The examples are like, depending on your income level that the government has started asking for additional years of tax transcripts and additional financial information that's not required as part of the application. Since we started noticing that, now, for people that fit those criteria will proactively ask for it in advance. These are the kind of like, the more cases that we do, the better we become at making sure that people have the highest chance of success.

Sahil Vakil:          I get it. That makes sense. You're applying some form of AI machine learning in the backend, which is also allowing you to better assess which cases might fall into the special category and where there's more information. That's fascinating. In case of number of cases though, you mentioned you have tons of data, if you don't mind sharing, how many cases do you process each year and what population of immigrants have you already impacted in a meaningful way?

Xiao Wang:         We are currently helping about 15,000 immigrants per month start their application process.

Sahil Vakil:          Wow.

Xiao Wang:         It takes a while for them to finish, but we're helping over 300,000 families every month learn about the process in different ways. We're quickly becoming that default gateway to trusted immigration knowledge and information which is where I take a lot of pride in us, and we invest a lot of resource in, and we take it very seriously. We regularly have conversations with people, and Homeland Security, US-CIS, with members Congress, and really want to be a player in not only deciphering and understanding what's happening in an era of unprecedented uncertainty but also, influencing and driving these decisions as well.

                           One of the things that we did with our data recently is we published the first nationwide study of how long it takes to become a US citizen, and how it differs across geographies which then spurred a lot of local governments and a lot of local media to start digging into it where one, the overall wait time has doubled since 2016. But, more interestingly, depending on where you live, one zip code to another could be different by close to a year. There's a lot of transparency that we are now able to create in the system that was previously just this black box, because we are investing in this data and investing in sort of sharing this data out with everybody.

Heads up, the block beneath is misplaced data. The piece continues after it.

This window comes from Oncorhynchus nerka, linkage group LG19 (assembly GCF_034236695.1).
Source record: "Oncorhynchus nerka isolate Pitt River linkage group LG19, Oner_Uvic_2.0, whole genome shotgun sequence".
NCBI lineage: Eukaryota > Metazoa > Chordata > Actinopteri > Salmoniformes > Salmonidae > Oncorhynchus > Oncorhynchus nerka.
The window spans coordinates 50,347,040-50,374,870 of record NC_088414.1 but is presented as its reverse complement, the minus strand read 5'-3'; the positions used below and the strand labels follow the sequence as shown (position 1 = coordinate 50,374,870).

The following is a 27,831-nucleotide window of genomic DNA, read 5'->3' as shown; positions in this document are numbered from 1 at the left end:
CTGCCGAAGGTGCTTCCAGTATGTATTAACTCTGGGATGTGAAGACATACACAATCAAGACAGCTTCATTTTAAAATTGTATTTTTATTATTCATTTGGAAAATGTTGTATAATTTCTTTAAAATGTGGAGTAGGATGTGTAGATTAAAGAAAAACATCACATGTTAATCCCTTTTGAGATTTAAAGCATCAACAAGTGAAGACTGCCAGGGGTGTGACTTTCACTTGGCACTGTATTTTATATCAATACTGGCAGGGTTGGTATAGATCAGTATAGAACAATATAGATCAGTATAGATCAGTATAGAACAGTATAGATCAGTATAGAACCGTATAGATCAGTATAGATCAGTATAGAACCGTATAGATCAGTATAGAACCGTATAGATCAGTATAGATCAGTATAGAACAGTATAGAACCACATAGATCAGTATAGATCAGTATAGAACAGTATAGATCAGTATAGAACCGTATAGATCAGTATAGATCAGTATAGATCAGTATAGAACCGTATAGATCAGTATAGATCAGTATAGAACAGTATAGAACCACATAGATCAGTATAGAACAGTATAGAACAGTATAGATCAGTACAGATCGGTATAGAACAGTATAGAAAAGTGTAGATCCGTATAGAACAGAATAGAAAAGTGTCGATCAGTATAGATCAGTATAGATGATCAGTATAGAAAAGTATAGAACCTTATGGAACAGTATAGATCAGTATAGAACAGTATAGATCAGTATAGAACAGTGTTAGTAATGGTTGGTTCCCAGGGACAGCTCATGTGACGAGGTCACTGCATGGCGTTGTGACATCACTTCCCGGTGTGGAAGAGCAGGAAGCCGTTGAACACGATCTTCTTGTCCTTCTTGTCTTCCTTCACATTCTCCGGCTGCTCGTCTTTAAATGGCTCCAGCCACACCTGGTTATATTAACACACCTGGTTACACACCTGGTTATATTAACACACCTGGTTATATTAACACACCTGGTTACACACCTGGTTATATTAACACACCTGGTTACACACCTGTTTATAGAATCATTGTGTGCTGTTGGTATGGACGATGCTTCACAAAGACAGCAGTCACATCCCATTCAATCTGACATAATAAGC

Sahil Vakil:          That's a very interesting one. You said one zip code versus the other can have different wait times, how does that factor in? This is like, sort of intriguing now.

Xiao Wang:         The most interesting one is around Miami. What happens is different ... Zip codes are a sign of processing centers the way that school districts work. What happens is you could be in one suburb versus another suburb, and be assigned the neighboring suburb but assigned to different processing centers.

Sahil Vakil:          I get it. You go to Nebraska or Vermont, or something like that for the US-CIS.

Xiao Wang:         Right. So, for naturalization and for a green card for example, around Miami, there's four or five different processing centers that's within, let's call, a 50-mile radius of where you could live. But the deltas between them or the differences in processing time between them is dramatic. We are not in a position right now to be able to explain why that is the case, but what we are now showing is like, oh, there is a dramatic difference and one is, if you do plan on doing immigration, there are nuances to where you could consider living. Redwood City and Menlo Park, which is in the Bay Area or South Bay for example where there are a lot of immigrants living, those two cities differ also by over six months in processing time.

                           You can actually make better decisions about your life, but also from a local and government perspective, there can be additional pressures. So, if there's a set of congressmen from Houston area that now have written to the government asking for information about why their processing centers take close to two years compared to others that take as low as six months. What we're hoping for is a more open dialogue and transparency about how the system works before what makes immigration so scary is you send in your application and then, you just sit there and wait for an undetermined amount of time and you have no idea what's happening, and that's what we're hoping to make some headway.

Sahil Vakil:          Right. No, I mean, this is fantastic. What you're saying is the lack of communication or just this black box environment is what creates anxiety and stress in people's lives. But in just kind of creating that open communication channel and allowing people to understand that their immigration status at any give point is kind of the value added benefit of something like this. I think also for our listeners, we're going to basically take this nationwide survey that this has come up with and we're going to share it on our podcast links, so if you go to myrawealth.com/podcast and you find the podcast by Xiao Wang, you should be able to find this nationwide study. I think it's a very interesting one and I'm sure a lot of people will be intrigued by some of the facts that they find in it.